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Bill Thayer

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This webpage reproduces an article in the
Classical Review
Vol. 10 (1896), pp6‑7

The text is in the public domain: Henry Francis Pelham died in 1907.

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 p6  Claudius and the Quaestura Gallica.

We are told by Suetonius that Claudius not only transferred the supervision of the harbour at Ostia and of the cornships from one of the quaestors of the year to a procurator of his own, but also abolished the quaestura Gallica (Suet. Claud. 25). What this Gallic quaestor­ship precisely was is matter for conjecture, but the following view is at least possible. The duties of a quaestor were always more or less financial. As long as Cisalpine Gaul continued to be a separate province under the government of a proconsul, there must have been a quaestor stationed there, who may very well have been known as the quaestor Gallicus. When Cisalpine Gaul was incorporated with Italy by Augustus, it shared of course in the immunity from direct taxation which all Italy enjoyed, and thus one important part of the Gallic quaestor's duties must have come to an end. It is however conceivable that Augustus may have thought it expedient still to keep a quaestor in Cisalpine Gaul to look after the extensive  p7 state domains in that district (saltus publici), just as in the reign of Tiberius (Tac. Ann. 4, 27) a quaestor seems to have been stationed in South Italy to look after the great public grazing lands of Apulia and Calabria.​a Claudius, when he abolished this Gallic quaestor­ship, must have made some provision for the supervision of the state domains, and it is natural to assume that in Cisalpine Gaul, as at Ostia, the quaestor was replaced by imperial procuratores. That such a change was made may perhaps be inferred from the language of Claudius' edict about the Anauni (Wilmanns, Inscr. Lat. 2842). In that edict Claudius refers to the extensive domains (saltus) in North Italy 'which,' as he says, 'I learn belong to me' [mei juris esse] — and which it is clear from the language of the edict were under the management of imperial procuratores. It may also be worth while to notice that after this period no further traces are found of a quaestor in South Italy, but, on the other hand, the traces of the presence of imperial procuratores become increasingly numerous. In the reign of Marcus Aurelius, the great public grazing lands of Samnium and Apulia were under the supreme control of the procurator a rationibus (Wilm. Inscr. Lat. 2841) and from a passage in Statius (Statius, Silv. 3.3, 92) we gather that the same was the case as early as the reign of Nero.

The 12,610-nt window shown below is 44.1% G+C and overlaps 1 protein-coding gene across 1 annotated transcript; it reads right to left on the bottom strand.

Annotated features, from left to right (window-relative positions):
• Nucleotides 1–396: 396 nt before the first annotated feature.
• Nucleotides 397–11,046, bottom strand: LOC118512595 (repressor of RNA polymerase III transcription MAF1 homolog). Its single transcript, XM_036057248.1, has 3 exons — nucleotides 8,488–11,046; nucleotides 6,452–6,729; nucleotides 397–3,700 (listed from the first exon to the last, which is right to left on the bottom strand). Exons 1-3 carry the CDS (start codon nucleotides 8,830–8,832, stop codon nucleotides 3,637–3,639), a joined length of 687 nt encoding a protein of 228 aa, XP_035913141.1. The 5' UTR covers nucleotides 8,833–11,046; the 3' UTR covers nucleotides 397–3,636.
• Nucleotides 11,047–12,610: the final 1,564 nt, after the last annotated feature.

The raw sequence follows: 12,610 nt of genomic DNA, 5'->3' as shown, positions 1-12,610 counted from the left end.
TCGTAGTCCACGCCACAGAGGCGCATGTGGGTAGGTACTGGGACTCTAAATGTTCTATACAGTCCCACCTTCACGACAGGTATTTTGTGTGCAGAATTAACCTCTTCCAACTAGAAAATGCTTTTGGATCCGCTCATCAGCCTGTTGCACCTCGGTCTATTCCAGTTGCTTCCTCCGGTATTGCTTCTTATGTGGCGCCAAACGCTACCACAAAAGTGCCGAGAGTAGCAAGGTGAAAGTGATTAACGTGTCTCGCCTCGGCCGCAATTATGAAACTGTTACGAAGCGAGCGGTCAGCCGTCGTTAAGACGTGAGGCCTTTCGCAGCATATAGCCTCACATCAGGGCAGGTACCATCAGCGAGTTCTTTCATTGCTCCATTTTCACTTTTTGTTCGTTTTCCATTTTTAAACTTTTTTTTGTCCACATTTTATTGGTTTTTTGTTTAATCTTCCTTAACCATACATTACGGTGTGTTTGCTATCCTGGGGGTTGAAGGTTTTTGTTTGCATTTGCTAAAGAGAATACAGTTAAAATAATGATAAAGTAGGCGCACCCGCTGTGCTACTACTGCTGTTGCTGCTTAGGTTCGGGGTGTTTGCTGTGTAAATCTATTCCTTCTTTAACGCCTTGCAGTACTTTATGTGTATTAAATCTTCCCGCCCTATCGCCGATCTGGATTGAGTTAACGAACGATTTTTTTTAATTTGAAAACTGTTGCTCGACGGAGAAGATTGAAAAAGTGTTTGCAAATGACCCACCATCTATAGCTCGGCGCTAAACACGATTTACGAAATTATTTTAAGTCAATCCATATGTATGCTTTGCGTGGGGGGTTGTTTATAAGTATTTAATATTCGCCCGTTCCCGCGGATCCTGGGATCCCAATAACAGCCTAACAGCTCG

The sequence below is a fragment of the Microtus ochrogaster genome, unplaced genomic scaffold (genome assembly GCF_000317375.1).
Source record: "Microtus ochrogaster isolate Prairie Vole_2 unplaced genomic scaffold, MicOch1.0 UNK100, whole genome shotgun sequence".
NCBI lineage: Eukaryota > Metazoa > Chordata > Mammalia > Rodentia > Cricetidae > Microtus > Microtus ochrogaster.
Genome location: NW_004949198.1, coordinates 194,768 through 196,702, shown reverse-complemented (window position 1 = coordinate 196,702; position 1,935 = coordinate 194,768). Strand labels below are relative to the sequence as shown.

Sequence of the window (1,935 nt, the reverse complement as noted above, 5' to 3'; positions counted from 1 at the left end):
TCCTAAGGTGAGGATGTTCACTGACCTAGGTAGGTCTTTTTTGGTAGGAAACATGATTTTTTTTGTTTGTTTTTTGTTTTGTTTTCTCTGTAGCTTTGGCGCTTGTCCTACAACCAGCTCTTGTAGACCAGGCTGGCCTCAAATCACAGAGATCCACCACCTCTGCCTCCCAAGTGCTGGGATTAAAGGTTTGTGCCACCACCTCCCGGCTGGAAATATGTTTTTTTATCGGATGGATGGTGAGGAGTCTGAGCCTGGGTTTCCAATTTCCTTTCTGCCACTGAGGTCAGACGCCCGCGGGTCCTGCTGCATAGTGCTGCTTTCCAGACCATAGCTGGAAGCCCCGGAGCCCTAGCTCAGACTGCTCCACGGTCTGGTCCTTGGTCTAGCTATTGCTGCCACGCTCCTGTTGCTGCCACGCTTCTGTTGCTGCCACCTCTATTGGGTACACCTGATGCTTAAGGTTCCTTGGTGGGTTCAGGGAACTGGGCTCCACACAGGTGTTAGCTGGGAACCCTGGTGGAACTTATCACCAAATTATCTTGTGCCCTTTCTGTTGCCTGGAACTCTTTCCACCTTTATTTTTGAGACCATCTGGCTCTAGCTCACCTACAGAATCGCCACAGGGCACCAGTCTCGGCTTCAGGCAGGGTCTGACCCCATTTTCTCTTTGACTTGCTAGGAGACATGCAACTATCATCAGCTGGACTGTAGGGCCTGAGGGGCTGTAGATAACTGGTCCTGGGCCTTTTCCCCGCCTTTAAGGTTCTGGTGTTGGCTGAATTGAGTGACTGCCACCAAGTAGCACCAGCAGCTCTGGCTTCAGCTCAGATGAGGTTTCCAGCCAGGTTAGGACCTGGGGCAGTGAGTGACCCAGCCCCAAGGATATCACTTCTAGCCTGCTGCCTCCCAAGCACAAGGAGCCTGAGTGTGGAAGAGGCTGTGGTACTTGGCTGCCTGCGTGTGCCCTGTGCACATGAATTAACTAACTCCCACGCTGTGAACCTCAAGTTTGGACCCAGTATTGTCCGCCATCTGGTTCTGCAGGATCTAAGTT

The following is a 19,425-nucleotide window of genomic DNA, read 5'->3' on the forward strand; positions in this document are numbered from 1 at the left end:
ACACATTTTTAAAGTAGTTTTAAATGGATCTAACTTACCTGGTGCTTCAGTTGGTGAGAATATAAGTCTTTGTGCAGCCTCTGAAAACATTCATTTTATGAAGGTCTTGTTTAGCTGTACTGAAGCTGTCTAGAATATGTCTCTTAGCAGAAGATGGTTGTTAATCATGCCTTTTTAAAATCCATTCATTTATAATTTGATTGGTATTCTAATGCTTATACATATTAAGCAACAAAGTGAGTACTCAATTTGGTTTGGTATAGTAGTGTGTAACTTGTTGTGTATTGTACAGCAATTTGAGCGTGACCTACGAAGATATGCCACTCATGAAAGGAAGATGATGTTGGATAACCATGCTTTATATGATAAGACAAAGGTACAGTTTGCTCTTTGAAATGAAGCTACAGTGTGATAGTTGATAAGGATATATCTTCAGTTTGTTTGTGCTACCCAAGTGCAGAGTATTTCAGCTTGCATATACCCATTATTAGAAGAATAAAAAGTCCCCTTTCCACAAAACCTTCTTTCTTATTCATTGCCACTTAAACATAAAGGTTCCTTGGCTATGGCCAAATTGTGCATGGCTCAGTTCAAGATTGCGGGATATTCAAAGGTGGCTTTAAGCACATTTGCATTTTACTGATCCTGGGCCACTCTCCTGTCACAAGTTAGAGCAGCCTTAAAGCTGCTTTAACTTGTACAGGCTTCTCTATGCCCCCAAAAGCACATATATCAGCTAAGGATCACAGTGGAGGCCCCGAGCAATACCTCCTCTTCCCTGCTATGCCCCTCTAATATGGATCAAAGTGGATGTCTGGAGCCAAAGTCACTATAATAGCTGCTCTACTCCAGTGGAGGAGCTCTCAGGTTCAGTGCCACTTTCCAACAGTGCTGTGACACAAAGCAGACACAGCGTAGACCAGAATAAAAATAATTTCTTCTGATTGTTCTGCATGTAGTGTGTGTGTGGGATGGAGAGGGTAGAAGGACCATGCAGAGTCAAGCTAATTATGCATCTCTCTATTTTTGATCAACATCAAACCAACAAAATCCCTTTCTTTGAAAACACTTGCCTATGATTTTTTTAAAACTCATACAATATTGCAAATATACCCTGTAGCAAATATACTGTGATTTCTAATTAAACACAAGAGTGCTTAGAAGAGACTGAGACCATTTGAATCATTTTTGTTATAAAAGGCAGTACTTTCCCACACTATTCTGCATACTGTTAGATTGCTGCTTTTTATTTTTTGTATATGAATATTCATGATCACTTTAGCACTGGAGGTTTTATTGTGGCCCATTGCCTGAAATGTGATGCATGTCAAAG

H. F. Pelham.

Thayer's Note:

a Not a given by any means: see J. C. Rolfe, "The So‑Called Callium Provincia" (AJP 36:323‑331).

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Page updated: 4 May 09